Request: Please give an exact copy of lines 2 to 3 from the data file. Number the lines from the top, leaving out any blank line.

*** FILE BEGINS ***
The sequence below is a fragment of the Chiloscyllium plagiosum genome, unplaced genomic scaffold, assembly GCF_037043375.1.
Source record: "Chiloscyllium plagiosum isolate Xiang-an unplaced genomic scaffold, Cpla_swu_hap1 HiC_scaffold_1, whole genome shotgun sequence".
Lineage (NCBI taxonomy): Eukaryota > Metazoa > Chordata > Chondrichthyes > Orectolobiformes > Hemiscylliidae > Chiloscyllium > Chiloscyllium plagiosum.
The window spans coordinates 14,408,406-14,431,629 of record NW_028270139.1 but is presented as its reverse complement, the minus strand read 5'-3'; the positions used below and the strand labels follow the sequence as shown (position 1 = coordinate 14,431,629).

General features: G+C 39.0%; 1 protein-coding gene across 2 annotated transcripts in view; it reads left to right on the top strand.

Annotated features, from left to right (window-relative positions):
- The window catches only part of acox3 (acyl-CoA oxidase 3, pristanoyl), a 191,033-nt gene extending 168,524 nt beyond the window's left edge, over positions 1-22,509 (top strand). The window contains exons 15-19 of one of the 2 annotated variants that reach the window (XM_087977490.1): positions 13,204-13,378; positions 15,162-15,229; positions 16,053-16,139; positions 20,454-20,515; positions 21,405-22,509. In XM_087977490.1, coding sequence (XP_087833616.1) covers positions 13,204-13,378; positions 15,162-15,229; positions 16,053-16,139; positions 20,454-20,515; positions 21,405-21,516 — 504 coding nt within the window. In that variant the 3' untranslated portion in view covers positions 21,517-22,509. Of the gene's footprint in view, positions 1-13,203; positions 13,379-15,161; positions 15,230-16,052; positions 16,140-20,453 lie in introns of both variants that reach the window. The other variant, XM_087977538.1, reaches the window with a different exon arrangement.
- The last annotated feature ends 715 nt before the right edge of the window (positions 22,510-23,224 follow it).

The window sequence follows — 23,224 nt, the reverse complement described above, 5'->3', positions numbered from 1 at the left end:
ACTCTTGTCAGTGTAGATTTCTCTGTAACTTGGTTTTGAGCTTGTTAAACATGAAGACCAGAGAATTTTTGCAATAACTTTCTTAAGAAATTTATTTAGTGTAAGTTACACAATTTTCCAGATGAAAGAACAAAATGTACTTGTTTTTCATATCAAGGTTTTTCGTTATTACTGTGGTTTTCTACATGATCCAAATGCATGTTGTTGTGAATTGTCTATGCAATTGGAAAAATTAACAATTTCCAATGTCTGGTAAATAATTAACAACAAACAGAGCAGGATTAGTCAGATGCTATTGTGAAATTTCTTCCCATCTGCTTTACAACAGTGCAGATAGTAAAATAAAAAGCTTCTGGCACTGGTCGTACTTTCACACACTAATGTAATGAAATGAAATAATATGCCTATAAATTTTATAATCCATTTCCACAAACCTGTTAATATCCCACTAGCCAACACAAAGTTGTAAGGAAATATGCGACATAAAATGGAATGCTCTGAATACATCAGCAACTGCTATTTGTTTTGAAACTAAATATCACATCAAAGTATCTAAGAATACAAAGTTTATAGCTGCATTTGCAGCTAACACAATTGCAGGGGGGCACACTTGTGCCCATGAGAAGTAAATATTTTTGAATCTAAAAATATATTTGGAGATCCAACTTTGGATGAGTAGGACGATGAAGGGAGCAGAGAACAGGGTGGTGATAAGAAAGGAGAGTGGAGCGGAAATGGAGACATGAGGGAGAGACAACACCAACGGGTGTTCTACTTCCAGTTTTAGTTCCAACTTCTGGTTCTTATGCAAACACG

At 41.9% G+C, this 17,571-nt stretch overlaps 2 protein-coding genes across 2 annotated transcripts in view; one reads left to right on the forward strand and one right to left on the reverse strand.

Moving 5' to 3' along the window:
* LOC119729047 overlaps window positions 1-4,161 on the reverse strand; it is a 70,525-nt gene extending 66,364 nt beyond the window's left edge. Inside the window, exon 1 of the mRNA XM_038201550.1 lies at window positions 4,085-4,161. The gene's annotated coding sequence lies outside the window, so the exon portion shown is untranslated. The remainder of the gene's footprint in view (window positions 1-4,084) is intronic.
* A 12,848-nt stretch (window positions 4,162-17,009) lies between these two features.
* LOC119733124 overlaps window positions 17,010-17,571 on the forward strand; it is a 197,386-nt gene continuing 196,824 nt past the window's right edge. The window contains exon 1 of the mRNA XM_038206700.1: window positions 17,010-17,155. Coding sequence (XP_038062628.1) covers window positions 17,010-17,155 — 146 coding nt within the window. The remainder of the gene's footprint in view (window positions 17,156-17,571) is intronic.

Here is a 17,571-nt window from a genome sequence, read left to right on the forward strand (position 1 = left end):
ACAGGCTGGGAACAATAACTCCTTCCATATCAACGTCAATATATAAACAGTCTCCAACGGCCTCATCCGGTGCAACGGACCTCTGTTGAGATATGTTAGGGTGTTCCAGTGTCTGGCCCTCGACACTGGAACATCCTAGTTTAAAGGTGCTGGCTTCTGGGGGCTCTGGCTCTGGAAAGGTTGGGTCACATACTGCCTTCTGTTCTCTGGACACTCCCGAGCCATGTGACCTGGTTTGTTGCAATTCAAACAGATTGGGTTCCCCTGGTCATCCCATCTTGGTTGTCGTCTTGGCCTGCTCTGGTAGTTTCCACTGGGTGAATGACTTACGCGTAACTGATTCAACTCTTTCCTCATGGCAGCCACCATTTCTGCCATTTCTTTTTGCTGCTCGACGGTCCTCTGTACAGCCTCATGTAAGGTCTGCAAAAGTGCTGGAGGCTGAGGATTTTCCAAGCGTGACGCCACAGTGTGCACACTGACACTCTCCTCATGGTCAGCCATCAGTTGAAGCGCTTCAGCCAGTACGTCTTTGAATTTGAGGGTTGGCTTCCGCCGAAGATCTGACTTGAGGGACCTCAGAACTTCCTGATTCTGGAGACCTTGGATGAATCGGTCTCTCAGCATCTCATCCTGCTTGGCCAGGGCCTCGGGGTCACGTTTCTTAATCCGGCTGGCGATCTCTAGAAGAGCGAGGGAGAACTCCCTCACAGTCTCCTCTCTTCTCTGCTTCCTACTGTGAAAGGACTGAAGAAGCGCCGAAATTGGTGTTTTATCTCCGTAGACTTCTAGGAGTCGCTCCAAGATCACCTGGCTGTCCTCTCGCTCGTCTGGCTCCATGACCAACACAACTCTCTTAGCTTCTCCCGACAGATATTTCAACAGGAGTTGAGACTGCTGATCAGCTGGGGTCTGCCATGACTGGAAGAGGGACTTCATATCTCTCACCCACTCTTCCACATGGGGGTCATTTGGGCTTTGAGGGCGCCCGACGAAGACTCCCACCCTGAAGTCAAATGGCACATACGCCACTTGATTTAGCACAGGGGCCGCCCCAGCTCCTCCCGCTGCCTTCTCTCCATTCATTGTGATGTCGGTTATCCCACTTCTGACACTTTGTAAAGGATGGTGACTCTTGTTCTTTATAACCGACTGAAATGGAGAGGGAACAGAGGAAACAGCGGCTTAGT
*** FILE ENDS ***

Source record: "Chiloscyllium plagiosum isolate Xiang-an unplaced genomic scaffold, Cpla_swu_hap1 HiC_scaffold_1, whole genome shotgun sequence".
Lineage (NCBI taxonomy): Eukaryota > Metazoa > Chordata > Chondrichthyes > Orectolobiformes > Hemiscylliidae > Chiloscyllium > Chiloscyllium plagiosum.